How students and faculty created a position at the college
After an engineering studies class, a letter to President Alison Byerly, a march from Farinon to Markle and, later, a search committee, Lafayette College has hired the first sustainability director in its history.
The two-year student and faculty effort to fill the position culminated last Tuesday, when professor Kira Lawrence announced to the sustainability committee that Marie Fechik-Kirk will fill the position. Fechik-Kirk will begin on Nov. 14.
Last spring, an engineering studies class called Sustainable Solutions submitted a review of Lafayette’s sustainability record to the Association for the Advancement of Sustainability in Higher Education (AASHE). Lafayette received a ‘silver’ rating.
Lawrence said that was “pretty good for the absence of a sustainability director.”
“There have been a lot of really good sustainability efforts here on campus,” Lawrence said. “I’ve been here a decade, so across my time here there have been some really impressive accomplishments in terms of composting, in terms of our farm, LaFarm, and a bid for a sustainable food loop.”
“What we have lacked on this campus is someone who is capable of pulling all of those threads together, and someone whose full-time job and expertise are in sustainability,” she added. “We can do so much better than what we are doing if someone had the time and the know-how to make it be different.”
So, the Sustainable Solutions class had one big recommendation to Byerly: hire a sustainability director.
Then, last October, about 50 students marched from Farinon to Markle Hall to prompt Byerly to respond to student and faculty calls to fill the position. Byerly responded through a megaphone that a sustainability coordinator will be hired.
At the request of Vice President of Finance Roger Demareski, a search committee was created with him, Lawrence, professor Dru Germanoski, professor David Brande, Lafarm manager Sarah Edmonds, Alexa Gatti ’16 and Peter Todaro ’17. While the same position at other schools may be located in one department, the committee sought to create a position that spanned all three major parts of the college: administration, academics and student life.
“Many sustainability directors report within a facilities organizations,” Demareski said, “because most people think of sustainability as energy conservation and recycling. So, a lot of schools house them in [the facilities department.]”
“The sustainability director’s job is also to educate, and I think that’s the different piece here,” he added. “Students that come in should be educated on why these things are important, so that when they go out and make an impact on the world, that part of Lafayette has impacted them.”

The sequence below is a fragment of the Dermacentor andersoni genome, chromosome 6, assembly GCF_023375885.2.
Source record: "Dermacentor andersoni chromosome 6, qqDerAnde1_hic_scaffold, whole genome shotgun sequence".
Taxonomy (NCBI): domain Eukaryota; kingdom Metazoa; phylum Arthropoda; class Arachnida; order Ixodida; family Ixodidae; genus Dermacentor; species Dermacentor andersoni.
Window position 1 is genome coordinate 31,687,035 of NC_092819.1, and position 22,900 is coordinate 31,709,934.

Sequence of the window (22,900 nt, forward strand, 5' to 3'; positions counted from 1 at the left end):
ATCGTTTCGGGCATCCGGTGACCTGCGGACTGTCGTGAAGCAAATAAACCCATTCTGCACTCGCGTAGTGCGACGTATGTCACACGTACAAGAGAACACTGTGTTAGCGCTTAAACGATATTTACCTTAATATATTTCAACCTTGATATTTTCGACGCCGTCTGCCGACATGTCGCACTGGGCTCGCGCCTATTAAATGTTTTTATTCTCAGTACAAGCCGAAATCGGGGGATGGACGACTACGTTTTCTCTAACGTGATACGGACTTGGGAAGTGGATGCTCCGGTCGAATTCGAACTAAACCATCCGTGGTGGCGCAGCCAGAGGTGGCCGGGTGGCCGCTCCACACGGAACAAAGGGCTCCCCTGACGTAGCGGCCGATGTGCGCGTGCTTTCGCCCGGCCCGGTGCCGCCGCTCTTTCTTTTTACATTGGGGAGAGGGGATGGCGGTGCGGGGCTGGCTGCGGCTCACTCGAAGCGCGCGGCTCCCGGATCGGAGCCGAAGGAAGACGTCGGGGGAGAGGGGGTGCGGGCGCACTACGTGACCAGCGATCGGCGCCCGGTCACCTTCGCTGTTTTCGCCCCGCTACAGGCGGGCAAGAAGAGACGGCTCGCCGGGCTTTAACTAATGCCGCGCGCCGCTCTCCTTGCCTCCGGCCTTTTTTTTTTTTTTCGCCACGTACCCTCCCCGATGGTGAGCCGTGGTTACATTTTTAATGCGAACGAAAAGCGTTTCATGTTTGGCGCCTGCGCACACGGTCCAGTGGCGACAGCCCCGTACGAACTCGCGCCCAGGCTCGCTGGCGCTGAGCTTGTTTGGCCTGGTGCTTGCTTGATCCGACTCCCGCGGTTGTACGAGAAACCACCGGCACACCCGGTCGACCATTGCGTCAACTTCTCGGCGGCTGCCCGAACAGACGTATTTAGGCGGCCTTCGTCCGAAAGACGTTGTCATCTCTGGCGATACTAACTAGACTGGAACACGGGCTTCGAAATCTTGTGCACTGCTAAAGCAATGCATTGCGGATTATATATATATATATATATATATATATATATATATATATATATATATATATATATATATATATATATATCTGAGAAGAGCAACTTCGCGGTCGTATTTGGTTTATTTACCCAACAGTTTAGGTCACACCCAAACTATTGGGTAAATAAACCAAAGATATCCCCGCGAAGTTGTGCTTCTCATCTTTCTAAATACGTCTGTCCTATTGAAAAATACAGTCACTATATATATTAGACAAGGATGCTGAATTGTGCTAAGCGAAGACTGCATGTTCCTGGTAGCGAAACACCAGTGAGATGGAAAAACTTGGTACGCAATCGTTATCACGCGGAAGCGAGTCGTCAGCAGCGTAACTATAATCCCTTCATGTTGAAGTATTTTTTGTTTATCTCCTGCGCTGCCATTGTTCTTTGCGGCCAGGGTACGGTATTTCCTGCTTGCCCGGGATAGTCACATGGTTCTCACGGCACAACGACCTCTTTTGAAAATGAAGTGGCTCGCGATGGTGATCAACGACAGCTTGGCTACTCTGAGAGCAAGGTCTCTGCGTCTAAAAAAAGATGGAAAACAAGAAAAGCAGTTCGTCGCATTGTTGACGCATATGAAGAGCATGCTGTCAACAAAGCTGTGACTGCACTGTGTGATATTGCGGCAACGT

Demareski, who described the creation of the position as a “grassroots” effort, oversaw the sustainability director position for five years at Princeton. The sustainability director there, Shana Weber, visited Lafayette last fall as the college was designing the position.
Todaro said the position will be “expansive,” as it will encapsulate and lead projects across the college. One concern that both Todaro and Lawrence remark is that recycling is an often-mentioned issue.
“Then there are macro-level issues,” Todaro added. “What’s our carbon footprint? How are we measuring it? Are we adhering to the president’s climate plan, that President Byerly signed? Are we on target for that? How can we reduce our carbon emissions? What new structures on campus will be put in? Will they be LEED-certified [a sustainability certification with Leadership in Energy and Environmental Design]?”
Fichek-Kirk will report directly to Demareski, who is a cabinet member, and join student and faculty efforts to promote sustainability initiatives. She said she got her MBA with a focus on sustainability so that she could work at a college or university in this type of position. Lafayette’s focus on engineering attracted her, she said, but a college environment provides a comfortable place to really early about sustainability.
“I like that every year is a new year so you can try out different things, and find new projects,” she said. “I like the cyclical nature of the work.”
“I also like that there are constantly new ideas, and you’re surrounded by people that are learning and growing,” she continued. “Hopefully, it’s a place like an incubator where you can carry out new things and see if they work and ask new questions.”
Fiches-Kirk, who Todaro said was one of about 50 applicants to the position, has previously worked as a sustainability consultant, director of sustainability at The Hill School in Pottstown, Penn. and German teacher. She said she has “lots of notes” about how to go forward at Lafayette.
“Some of the ideas that really stand out are the ideas that we need to take some sort of wide look at campus to see where our strengths are, and then what can we promote, talk about, to make sure all the stakeholders on campus are aware,” Fichek-Kirk said.
Sustainability Fellow Miranda Wilcha ’16, who participated in the march to Markle Hall last year, will work with Fichek-Kirk on continuing projects like recycling.
Lawrence said she would “tip her hat” to the administration, who was “receptive” to the idea of the new position.
“It’s been a very good example of how administrators, faculty and students can work together to really advance a good cause,” Demareski said.